Savage or Civilised?: Manners in Colonial Australia
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Media: BOOK - paperback, 432 pages
Author: P. Russell
Other: b&w & colour sketches, bibliography, index
Publisher: NewSouth Books
When a New South Wales political leader meets a member of the royal family should they shake hands? When doctors fall out over the treatment should they settle their dispute by an appeal to colleagues or a duel? Does a handshake between strangers mean 'You may pass through our lands in peace' or 'Thank you, I am taking this as my own?'
Disputed questions like these cropped up frequently in colonial Australia. In a confused social world, where different people held very different notions of how to behave, opportunities for offence and misunderstanding were rife. The clash of class, sex or culture was intensely felt in the small encounters of everyday life.
Manners marked the difference between savagery and civilisation, between vulgarity and refinement. Colonists recoiled in shock from the customs of Indigenous Australians. But they also sensed, with alarm, the savagery lurking in white society - in the restless bodies of children, the uncouth tongues of bullockies, the absurd pretentions of society matrons, and the violent impulses of gentlemen swift to defend their honour at gunpoint.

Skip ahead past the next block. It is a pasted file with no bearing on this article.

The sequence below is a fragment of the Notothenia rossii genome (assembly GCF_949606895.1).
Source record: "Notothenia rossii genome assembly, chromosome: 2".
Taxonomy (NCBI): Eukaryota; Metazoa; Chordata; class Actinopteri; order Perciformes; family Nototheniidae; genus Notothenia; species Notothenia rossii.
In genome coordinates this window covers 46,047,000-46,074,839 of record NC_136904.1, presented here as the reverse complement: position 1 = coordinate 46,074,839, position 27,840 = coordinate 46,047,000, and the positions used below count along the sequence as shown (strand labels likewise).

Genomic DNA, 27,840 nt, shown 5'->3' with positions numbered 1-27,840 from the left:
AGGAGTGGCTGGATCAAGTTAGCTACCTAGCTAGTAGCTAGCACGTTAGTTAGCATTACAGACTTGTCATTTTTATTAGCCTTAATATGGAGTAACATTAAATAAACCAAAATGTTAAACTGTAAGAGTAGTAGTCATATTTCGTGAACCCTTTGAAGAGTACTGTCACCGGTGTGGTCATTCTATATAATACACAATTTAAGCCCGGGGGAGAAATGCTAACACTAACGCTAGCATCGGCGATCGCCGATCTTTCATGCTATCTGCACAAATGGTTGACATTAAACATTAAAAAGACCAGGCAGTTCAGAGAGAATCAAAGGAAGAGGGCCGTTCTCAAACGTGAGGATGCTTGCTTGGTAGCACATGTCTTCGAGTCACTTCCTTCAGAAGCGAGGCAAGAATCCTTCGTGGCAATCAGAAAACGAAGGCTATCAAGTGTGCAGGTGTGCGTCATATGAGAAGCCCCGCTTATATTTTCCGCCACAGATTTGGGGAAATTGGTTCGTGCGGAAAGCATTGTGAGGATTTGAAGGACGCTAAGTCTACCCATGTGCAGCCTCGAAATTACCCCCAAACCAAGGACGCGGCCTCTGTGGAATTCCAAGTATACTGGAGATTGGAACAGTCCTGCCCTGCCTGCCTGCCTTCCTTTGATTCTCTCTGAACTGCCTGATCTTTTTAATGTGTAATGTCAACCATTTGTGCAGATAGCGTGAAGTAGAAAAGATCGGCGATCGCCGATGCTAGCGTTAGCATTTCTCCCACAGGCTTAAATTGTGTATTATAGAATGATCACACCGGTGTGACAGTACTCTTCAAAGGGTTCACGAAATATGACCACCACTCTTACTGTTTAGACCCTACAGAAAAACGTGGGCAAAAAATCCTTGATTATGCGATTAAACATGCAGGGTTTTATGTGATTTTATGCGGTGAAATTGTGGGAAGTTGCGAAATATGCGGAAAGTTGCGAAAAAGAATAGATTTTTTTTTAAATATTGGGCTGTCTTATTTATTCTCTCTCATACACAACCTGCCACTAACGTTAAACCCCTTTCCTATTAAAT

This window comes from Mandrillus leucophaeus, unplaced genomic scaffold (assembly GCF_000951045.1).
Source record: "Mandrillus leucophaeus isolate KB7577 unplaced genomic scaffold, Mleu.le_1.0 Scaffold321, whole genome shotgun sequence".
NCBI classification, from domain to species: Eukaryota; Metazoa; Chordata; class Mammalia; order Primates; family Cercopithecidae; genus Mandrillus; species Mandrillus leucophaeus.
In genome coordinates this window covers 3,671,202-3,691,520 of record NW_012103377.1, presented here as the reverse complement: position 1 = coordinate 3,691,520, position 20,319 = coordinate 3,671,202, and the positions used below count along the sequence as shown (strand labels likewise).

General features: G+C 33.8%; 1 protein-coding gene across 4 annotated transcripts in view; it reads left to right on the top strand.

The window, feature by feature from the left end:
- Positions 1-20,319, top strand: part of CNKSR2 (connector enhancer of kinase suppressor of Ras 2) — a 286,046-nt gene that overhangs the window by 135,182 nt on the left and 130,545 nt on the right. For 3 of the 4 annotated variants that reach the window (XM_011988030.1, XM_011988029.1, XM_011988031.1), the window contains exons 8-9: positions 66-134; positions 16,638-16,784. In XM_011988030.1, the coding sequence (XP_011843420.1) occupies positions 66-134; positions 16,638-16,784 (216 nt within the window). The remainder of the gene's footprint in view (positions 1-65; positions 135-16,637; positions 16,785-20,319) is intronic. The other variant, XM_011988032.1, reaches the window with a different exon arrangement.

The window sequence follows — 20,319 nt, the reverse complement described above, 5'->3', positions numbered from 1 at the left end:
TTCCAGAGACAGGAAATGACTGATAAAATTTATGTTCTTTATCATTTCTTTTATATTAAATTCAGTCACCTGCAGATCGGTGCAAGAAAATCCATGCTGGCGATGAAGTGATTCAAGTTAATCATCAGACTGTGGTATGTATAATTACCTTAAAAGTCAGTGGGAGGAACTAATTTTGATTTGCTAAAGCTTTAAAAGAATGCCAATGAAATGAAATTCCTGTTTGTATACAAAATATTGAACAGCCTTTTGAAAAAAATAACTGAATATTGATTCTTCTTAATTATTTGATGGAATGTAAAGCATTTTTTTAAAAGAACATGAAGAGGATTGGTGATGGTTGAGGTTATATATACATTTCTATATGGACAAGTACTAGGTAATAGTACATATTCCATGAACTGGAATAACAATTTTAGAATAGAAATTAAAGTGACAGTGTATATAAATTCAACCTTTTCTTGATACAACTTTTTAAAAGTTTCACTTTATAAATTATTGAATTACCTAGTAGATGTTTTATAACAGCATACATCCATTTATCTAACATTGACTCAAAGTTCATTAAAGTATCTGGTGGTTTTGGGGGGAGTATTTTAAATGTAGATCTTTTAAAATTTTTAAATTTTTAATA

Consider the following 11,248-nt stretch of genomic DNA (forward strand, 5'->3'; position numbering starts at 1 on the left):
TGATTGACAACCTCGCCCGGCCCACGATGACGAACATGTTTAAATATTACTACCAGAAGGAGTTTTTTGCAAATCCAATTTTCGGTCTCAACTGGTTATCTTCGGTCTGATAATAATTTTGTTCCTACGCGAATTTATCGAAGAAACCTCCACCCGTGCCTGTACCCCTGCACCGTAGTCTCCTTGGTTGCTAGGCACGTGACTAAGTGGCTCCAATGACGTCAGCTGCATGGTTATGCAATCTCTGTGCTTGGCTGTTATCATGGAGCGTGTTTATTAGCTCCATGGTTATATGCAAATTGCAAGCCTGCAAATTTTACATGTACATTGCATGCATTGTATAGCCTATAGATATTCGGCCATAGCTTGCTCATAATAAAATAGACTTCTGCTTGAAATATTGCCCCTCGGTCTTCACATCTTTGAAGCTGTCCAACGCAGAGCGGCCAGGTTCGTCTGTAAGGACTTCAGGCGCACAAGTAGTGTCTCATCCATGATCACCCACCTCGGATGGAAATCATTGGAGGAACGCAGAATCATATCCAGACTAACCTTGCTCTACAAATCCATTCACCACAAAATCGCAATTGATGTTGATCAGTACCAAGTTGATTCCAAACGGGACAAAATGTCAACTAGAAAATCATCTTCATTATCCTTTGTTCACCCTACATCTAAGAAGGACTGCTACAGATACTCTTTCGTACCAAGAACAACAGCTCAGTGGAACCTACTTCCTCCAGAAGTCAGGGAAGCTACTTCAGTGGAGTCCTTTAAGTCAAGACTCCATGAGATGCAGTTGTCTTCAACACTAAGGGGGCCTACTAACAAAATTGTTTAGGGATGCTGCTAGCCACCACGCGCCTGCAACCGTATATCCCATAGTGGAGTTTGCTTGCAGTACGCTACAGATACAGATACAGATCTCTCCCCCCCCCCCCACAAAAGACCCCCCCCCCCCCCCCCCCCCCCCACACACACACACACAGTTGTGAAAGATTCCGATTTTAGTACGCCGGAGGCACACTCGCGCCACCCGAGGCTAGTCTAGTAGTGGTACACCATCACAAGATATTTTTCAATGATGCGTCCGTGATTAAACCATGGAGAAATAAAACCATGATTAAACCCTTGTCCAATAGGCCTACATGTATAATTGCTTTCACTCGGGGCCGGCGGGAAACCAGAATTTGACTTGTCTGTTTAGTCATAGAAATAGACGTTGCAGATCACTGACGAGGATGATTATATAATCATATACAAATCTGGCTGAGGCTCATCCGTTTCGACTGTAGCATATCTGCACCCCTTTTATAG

From the sparse pastoral frontiers to the crowded city streets of colonial Australia, manners mattered. Penny Russell retells some of the intriguing stories of colonial social conduct: some merely awkward, some vaguely confusing, some downright mortifying. 'Savage or Civilised?' offers a fascinating glimpse into a very different world.
Introduction: Manners for a new world
1. Civil frontiers
2. Gestures of peace and friendship
3. Squatters and gentlemen
4. High society
5. The transgressions of a lady
6. Defending professional honour
7. Domestic worlds
8. The trials of a governess
9. The duties of a good husband
10. Keeping up appearances
11. New publics
12. Street parade
13. Social climbing
Conclusion: Awful Australians